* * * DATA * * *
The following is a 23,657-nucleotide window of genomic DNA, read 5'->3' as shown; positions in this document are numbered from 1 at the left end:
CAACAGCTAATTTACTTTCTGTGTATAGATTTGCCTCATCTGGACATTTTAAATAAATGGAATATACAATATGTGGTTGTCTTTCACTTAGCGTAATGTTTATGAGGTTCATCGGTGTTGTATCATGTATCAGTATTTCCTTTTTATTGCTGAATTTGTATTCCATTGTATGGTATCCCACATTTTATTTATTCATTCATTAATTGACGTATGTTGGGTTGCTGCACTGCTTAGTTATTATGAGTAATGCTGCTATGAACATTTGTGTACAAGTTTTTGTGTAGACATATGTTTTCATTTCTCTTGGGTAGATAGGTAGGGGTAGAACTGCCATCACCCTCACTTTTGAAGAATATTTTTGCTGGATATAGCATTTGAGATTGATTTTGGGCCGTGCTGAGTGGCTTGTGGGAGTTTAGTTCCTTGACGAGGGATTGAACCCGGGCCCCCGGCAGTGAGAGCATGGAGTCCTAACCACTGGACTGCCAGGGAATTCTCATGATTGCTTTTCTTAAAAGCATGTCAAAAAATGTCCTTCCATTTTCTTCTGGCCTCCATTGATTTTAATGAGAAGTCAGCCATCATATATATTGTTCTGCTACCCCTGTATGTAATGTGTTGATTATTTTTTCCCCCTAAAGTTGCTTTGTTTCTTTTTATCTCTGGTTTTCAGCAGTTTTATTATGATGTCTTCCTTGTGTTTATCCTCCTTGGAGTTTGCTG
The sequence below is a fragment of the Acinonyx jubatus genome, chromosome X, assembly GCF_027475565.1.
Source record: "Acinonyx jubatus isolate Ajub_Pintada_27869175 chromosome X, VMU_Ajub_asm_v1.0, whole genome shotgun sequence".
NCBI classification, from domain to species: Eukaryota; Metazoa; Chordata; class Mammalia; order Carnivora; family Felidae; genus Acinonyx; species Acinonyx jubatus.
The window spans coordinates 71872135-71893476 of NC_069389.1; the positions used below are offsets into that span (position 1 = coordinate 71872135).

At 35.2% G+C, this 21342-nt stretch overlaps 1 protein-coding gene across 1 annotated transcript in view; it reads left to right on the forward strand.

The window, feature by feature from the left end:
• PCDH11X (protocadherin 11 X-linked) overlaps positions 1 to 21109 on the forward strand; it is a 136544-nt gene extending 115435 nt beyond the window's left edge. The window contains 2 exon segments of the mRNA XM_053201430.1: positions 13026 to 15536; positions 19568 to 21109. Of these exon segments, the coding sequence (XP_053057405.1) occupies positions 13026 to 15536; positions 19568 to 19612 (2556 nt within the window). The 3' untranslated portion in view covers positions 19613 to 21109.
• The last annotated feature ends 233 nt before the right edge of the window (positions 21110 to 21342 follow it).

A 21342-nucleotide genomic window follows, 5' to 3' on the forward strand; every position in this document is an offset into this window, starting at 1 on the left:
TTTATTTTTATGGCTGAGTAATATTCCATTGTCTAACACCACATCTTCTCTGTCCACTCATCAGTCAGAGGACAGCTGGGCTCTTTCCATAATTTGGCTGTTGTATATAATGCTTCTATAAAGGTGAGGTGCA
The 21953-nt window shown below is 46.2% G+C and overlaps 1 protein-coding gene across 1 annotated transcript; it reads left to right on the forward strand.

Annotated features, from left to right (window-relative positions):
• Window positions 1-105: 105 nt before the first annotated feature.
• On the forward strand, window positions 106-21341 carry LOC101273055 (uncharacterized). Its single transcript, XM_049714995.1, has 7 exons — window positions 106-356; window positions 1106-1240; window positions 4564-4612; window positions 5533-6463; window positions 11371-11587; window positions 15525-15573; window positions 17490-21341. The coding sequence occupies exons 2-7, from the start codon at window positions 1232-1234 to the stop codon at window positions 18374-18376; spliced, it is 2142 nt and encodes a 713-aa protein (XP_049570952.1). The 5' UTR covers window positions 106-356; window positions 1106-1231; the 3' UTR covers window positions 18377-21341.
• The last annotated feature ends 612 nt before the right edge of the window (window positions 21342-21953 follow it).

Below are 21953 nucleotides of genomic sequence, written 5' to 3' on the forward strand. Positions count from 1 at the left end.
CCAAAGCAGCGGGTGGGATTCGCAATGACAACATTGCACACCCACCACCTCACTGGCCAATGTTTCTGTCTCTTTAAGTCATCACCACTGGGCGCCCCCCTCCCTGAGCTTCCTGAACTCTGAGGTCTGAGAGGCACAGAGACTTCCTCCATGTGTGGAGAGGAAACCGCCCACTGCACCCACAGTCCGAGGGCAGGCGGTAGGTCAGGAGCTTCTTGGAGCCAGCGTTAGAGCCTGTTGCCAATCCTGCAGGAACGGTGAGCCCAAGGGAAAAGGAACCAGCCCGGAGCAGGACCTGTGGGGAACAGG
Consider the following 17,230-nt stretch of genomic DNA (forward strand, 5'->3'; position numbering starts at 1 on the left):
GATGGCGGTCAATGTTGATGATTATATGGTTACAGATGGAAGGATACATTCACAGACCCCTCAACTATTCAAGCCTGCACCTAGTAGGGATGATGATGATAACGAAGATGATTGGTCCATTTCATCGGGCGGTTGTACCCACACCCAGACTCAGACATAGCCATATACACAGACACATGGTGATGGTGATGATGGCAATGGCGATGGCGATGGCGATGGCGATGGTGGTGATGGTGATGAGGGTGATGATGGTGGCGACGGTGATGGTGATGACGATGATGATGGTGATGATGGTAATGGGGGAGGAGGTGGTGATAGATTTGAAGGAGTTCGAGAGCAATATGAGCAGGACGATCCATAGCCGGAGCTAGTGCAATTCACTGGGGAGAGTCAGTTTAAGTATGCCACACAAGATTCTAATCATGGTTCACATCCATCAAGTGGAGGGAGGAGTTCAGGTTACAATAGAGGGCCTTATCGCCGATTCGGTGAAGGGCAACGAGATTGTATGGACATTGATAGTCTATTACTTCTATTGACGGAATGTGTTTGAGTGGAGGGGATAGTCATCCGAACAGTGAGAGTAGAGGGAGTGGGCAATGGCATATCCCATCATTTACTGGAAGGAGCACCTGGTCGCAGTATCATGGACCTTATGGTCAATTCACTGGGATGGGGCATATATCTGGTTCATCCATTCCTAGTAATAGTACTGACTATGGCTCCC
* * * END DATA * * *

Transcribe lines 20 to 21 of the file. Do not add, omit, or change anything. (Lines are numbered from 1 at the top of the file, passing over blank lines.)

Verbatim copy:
Consider the following 17,230-nt stretch of genomic DNA (forward strand, 5'->3'; position numbering starts at 1 on the left):
GATGGCGGTCAATGTTGATGATTATATGGTTACAGATGGAAGGATACATTCACAGACCCCTCAACTATTCAAGCCTGCACCTAGTAGGGATGATGATGATAACGAAGATGATTGGTCCATTTCATCGGGCGGTTGTACCCACACCCAGACTCAGACATAGCCATATACACAGACACATGGTGATGGTGATGATGGCAATGGCGATGGCGATGGCGATGGCGATGGTGGTGATGGTGATGAGGGTGATGATGGTGGCGACGGTGATGGTGATGACGATGATGATGGTGATGATGGTAATGGGGGAGGAGGTGGTGATAGATTTGAAGGAGTTCGAGAGCAATATGAGCAGGACGATCCATAGCCGGAGCTAGTGCAATTCACTGGGGAGAGTCAGTTTAAGTATGCCACACAAGATTCTAATCATGGTTCACATCCATCAAGTGGAGGGAGGAGTTCAGGTTACAATAGAGGGCCTTATCGCCGATTCGGTGAAGGGCAACGAGATTGTATGGACATTGATAGTCTATTACTTCTATTGACGGAATGTGTTTGAGTGGAGGGGATAGTCATCCGAACAGTGAGAGTAGAGGGAGTGGGCAATGGCATATCCCATCATTTACTGGAAGGAGCACCTGGTCGCAGTATCATGGACCTTATGGTCAATTCACTGGGATGGGGCATATATCTGGTTCATCCATTCCTAGTAATAGTACTGACTATGGCTCCC